The Commonwealth of Pennsylvania takes every alleged crime seriously. The legislature acknowledges that some crimes are of a lesser nature, such as non-violent misdemeanors. Special provisions have been made for persons who have no prior misdemeanor or felony criminal records and, the current offense is of a non-violent nature. This special program gives a slap on the wrist to law abiding citizens who made one mistake. This is known as the Accelerated Rehabilitation Disposition, or ARD, for short. The best way to describe this program is ” probation without verdict.”
For defendants who have been arrested for a misdemeanor, such as simple assault or a first-time DUI, ARD offers an alternative to spending time in jail and worse experiencing a criminal record. It’s important to understand there are several requirements you must meet to become eligible for ARD. This program does offer an alternative to being put “into the system,” it will require patience, quite a bit of work and an unwavering commitment to see it through to completion.
The Basics of ARD
The ARD program is designed for anyone in Pennsylvania who has been arrested on a minor or non-violent offense. Per the program’s guidelines:
The primary purpose of this program is the rehabilitation of the offender; secondarily, the purpose is the prompt disposition of charges, eliminating the need for costly and time-consuming trials or other court proceedings.
In other words, the program seeks to rehabilitate defendants who have been charged with minor crimes that do not breach the public trust. Successful completion of the program gives people a fresh start, and wipes the arrest off their records. (Expungement process)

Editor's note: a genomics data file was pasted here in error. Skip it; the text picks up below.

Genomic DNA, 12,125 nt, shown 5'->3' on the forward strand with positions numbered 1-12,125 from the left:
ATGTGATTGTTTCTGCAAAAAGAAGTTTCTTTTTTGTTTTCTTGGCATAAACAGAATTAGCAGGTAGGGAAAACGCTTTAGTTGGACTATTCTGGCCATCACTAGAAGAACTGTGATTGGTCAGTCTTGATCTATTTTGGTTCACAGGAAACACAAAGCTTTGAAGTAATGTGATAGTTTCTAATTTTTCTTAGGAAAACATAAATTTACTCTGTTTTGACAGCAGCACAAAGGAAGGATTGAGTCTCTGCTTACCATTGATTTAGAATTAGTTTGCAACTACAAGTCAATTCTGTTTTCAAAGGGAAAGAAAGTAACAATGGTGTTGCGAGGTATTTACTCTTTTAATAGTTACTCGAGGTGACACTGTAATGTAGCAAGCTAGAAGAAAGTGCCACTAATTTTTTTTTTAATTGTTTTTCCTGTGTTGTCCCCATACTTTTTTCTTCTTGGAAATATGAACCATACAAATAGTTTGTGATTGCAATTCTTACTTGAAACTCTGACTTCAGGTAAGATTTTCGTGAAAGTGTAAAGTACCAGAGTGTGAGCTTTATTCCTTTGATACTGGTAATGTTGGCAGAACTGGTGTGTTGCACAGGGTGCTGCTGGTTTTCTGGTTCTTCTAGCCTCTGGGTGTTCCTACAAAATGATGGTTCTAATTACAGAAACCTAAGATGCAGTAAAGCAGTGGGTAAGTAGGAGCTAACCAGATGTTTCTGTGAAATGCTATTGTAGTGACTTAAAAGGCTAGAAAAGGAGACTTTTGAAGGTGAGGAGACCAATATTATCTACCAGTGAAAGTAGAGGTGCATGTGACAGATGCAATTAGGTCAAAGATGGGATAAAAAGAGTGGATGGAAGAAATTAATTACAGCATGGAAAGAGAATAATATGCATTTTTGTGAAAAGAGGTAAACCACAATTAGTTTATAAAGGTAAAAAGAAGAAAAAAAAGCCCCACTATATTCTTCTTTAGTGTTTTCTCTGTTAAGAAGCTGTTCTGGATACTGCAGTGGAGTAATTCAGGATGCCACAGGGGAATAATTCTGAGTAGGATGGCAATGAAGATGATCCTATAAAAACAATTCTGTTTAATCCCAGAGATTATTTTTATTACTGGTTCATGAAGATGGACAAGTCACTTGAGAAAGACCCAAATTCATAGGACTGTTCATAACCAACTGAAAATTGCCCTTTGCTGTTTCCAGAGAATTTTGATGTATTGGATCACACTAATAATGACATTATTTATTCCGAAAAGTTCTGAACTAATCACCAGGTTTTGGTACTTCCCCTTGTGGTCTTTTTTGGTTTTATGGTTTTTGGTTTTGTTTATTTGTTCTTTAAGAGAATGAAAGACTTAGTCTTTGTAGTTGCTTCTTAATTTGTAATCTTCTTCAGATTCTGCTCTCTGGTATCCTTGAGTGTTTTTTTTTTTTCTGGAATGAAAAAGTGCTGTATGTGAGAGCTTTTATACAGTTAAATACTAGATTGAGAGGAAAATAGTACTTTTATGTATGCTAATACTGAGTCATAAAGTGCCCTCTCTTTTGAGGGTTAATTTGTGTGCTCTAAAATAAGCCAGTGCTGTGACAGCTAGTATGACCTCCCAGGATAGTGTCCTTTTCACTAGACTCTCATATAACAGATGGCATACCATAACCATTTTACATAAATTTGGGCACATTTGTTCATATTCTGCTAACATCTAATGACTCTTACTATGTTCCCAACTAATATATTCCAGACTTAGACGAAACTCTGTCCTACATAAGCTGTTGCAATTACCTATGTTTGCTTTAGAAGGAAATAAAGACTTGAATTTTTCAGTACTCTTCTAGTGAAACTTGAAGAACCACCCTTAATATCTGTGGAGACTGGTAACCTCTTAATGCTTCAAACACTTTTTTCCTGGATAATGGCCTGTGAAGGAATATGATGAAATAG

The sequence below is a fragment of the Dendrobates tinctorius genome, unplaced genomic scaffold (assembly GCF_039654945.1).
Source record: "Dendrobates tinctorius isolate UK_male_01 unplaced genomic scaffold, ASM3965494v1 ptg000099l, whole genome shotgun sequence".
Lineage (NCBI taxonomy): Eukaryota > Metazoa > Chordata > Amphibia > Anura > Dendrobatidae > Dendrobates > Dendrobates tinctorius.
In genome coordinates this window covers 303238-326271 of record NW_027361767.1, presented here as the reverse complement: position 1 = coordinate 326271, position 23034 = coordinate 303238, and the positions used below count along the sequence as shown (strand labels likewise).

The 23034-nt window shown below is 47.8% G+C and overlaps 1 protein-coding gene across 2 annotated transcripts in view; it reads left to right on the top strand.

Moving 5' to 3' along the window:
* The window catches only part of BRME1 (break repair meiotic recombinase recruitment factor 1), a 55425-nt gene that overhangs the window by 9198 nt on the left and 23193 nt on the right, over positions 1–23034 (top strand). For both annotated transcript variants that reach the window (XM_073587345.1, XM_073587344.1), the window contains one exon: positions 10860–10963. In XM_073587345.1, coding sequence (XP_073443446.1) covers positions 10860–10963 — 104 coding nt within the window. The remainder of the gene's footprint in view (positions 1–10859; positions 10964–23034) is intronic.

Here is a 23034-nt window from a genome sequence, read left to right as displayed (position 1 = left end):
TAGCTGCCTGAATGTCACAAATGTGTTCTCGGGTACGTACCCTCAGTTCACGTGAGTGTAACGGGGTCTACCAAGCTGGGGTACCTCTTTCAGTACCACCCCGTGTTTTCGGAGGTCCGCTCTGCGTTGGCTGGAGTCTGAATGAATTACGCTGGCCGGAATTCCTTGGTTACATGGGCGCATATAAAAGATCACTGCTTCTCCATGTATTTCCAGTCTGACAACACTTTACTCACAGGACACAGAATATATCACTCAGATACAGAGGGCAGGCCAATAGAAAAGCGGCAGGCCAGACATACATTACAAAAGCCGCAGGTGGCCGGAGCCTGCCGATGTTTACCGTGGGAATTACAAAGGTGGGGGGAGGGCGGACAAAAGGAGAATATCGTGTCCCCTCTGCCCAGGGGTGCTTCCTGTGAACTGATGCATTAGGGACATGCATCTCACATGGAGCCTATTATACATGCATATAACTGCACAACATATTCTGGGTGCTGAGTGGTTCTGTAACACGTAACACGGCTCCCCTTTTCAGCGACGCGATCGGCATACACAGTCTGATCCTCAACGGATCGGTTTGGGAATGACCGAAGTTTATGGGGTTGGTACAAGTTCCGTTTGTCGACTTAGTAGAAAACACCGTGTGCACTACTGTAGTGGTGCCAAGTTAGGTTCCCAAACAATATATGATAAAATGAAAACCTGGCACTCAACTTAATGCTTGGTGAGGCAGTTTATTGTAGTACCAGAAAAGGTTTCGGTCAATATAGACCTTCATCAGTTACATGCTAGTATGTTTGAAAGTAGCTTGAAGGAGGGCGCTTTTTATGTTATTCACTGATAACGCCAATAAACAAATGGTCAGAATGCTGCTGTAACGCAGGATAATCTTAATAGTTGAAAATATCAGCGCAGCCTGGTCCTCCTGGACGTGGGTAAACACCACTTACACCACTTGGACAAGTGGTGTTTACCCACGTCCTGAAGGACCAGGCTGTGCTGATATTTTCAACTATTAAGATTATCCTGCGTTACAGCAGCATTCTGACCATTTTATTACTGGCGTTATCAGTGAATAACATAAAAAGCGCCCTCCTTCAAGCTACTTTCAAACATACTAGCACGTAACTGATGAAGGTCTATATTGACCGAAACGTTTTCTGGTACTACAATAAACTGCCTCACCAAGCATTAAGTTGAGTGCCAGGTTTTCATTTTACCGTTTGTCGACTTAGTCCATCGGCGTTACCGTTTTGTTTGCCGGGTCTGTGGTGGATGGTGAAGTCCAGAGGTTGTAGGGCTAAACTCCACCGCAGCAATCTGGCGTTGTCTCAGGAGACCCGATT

Those who are accepted into the program typically have their cases suspended for 12 months. During that time, defendants must adhere to the strict provisions of the ARD program. Any violation of these requirements could result in termination of the ARD. If this occurs, the prosecutor can resume the normal legal process, which most often results in fines, incarceration in a county jail, and a permanent criminal record.
The Provisions of ARD
After defendants are accepted into the ARD program, their case is given to an officer in the Adult Probation Department, who will supervise their activities for up to two years.
The Probation Officer will inform defendants of all requirements to complete the program, which often include:
- Complete Community Service – The length of time varies based on the offense, but typically lasts from two (eight hour) days up to eight days.
- Attend Alcohol and Drug Counseling – A majority of ARD participants are arrested for DUIs and possession of controlled substances. These classes provide treatment that can help stave off a major alcohol or drug problem.
- Pay ARD Program Fees and Cost of Prosecution – This can vary from twelve hundred to sixteen hundred dollars.
- Repay Victims – This applies to theft type cases, as well as cases in which property was damaged or lost. Restitution typically must be paid prior to admission into the program.
- Waive Your Right to a Speedy Trial
- Avoid New Arrests – Any new criminal offense while a defendant is in the ARD program will nullify the defendant’s participation.
Getting Into the ARD Program
The best way to get into the ARD program is to hire an experienced and knowledgeable accelerated rehabilitative disposition lawyer who can evaluate your case and determine whether you meet the requirements.
It is important to remember the District Attorney must approve a request for your case to be processed through ARD, so hiring a lawyer like Steven F. O’Meara, who has extensive contacts in the legal community, can benefit you. Please call us today at 610-565-9200 to schedule your free consultation.